ou can read a full review of the US-version of the monitor (which is essentially the same product), one which we published in November last year. At £760, it (the LS27B970BD/ZA model that was sent to us) is nearly twice the price of the similarly-configured Hazro HZ27WB.
This Series 9 monitor, which is part of Samsung’s high-end display family, is a gorgeous piece of kit though with a clear inspiration from Apple’s monitor and iMac all-in-one range.
There are a few annoying issues though which Samsung will hopefully solve. Firstly, it has a glossy display; it is a matter of personal preference but I’d rather have a glare free working environment than one where I can distinguish the Shard from the reflection on my monitor display.
Then there’s its inability to pivot and swivel. Sure, you can slide the monitor up and down and you can tilt it by about 10 degrees or so but that’s it. You can’t view content in portrait and you have to pivot the S27B970’s base in order to get any circular motion. Speaking of the base, we’d certainly like to see it do more.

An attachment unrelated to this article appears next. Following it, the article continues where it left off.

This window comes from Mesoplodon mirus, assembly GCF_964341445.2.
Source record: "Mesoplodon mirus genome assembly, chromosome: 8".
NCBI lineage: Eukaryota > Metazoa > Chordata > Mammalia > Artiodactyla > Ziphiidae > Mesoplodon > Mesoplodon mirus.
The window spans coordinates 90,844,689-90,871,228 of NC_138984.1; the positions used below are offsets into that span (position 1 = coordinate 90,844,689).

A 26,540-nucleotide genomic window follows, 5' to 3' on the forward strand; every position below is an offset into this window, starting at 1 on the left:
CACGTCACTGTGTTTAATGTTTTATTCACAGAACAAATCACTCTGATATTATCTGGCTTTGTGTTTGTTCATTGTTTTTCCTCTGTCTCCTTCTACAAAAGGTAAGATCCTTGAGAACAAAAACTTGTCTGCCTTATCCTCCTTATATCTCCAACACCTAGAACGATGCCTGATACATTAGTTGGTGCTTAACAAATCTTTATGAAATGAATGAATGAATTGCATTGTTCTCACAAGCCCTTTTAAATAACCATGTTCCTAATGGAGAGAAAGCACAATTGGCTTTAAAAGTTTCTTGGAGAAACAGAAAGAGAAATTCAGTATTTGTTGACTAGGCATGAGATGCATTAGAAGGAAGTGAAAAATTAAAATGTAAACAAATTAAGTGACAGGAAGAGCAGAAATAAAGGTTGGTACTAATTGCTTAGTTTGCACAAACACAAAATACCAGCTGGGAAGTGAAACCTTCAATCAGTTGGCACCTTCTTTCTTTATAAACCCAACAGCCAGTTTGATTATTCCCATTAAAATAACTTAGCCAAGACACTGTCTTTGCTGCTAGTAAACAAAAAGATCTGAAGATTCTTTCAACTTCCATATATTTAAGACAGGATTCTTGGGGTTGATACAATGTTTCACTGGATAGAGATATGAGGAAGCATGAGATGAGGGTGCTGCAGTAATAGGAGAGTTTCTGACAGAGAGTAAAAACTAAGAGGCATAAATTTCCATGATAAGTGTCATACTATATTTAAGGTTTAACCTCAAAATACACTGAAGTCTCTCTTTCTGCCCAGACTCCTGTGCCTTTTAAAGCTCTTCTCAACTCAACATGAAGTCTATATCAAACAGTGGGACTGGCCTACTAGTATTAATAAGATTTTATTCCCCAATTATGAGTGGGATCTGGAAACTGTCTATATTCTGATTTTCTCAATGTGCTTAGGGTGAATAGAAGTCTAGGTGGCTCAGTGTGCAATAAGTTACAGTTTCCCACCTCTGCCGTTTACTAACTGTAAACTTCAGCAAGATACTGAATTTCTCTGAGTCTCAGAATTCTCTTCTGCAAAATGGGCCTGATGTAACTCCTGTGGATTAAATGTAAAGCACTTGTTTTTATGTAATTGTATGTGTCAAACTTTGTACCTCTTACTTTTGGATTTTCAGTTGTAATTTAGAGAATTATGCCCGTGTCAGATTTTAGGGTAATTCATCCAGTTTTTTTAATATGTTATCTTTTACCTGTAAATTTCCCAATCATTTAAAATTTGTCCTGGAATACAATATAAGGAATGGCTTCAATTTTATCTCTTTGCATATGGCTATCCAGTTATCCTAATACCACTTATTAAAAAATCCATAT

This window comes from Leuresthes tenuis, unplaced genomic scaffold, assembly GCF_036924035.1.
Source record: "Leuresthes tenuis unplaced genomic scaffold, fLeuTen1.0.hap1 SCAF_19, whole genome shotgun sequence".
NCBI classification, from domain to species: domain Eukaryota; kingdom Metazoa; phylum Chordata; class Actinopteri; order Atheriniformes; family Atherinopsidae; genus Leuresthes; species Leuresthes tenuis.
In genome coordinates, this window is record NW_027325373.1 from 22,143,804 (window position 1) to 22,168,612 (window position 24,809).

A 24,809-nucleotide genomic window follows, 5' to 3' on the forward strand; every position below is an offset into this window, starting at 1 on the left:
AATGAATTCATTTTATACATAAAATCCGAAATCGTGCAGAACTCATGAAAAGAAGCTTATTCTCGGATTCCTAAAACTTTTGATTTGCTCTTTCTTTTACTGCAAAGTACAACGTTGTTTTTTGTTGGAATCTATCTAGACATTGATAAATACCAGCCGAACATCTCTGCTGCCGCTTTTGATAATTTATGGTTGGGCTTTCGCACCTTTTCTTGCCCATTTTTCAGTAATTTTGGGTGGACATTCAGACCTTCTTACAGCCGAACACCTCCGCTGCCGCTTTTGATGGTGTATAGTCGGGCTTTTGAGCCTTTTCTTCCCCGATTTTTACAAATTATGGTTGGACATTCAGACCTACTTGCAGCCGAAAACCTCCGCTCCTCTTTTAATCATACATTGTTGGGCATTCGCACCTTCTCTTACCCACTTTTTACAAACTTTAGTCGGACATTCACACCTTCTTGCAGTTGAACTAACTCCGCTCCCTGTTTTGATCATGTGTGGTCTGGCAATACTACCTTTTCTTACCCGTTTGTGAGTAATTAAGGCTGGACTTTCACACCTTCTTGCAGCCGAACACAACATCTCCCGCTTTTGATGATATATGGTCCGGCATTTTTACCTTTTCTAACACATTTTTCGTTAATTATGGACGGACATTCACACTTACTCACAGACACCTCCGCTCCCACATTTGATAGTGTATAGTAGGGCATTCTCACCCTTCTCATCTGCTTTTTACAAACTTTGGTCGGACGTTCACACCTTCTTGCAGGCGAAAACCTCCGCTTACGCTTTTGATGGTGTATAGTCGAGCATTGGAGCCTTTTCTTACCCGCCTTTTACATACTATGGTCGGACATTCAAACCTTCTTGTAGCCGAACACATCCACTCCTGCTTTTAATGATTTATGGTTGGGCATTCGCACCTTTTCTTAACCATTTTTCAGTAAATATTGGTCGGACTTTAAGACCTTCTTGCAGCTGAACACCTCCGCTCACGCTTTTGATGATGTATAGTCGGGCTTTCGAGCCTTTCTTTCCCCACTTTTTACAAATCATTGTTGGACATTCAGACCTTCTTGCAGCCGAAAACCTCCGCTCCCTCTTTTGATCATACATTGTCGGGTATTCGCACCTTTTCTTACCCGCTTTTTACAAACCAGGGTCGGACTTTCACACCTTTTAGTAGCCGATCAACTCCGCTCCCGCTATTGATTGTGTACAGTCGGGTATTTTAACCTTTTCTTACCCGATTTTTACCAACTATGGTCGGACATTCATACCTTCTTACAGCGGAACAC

It is a shame that it still needs a sizable power supply unit rather than just a mere kettle power cord. What about throwing in a card reader, more USB ports (of the v3 flavour), DisplayLink-over-USB 3.0 functionality, built-in wireless connectivity (Wi-Di and Samsung’s one foot connection) and a webcam like the Philips Brilliance 272P4?
We will certainly keep a keen eye on whether Samsung could somehow deliver a more affordable WQHD display for around £400 with some of the listed features. 2013 is likely to see even more 27in WQHD displays reaching the market for under £500. The more daring of our readers will go for monitors from Korea which cost less than £200 (but nearer to £250 when taxes are added).